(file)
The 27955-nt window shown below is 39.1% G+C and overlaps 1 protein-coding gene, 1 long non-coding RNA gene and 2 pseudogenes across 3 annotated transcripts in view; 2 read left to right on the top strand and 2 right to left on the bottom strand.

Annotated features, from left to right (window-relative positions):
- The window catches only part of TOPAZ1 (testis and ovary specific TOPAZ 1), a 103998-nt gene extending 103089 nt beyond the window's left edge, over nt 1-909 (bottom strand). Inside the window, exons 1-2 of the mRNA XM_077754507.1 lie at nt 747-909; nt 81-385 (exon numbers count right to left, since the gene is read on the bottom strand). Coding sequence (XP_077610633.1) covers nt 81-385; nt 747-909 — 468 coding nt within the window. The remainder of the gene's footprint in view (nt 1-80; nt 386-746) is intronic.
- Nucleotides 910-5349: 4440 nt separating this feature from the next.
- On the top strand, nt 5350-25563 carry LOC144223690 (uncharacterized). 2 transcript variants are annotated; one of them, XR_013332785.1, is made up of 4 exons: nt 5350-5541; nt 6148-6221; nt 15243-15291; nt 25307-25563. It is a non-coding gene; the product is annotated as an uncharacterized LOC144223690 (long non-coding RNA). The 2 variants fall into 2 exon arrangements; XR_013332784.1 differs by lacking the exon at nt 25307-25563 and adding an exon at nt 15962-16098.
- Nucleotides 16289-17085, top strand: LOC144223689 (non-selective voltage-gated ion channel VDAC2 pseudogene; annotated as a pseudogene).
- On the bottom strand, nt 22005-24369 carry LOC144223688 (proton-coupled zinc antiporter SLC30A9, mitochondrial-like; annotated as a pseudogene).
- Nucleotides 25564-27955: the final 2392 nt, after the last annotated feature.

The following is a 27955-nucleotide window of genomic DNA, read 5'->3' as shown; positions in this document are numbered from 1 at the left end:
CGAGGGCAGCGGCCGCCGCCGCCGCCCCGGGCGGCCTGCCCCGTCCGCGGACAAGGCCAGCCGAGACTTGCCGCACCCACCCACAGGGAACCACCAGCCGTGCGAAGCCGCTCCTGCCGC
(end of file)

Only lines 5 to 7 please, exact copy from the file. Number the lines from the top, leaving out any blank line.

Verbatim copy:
- On the top strand, nt 5350-25563 carry LOC144223690 (uncharacterized). 2 transcript variants are annotated; one of them, XR_013332785.1, is made up of 4 exons: nt 5350-5541; nt 6148-6221; nt 15243-15291; nt 25307-25563. It is a non-coding gene; the product is annotated as an uncharacterized LOC144223690 (long non-coding RNA). The 2 variants fall into 2 exon arrangements; XR_013332784.1 differs by lacking the exon at nt 25307-25563 and adding an exon at nt 15962-16098.
- Nucleotides 16289-17085, top strand: LOC144223689 (non-selective voltage-gated ion channel VDAC2 pseudogene; annotated as a pseudogene).
- On the bottom strand, nt 22005-24369 carry LOC144223688 (proton-coupled zinc antiporter SLC30A9, mitochondrial-like; annotated as a pseudogene).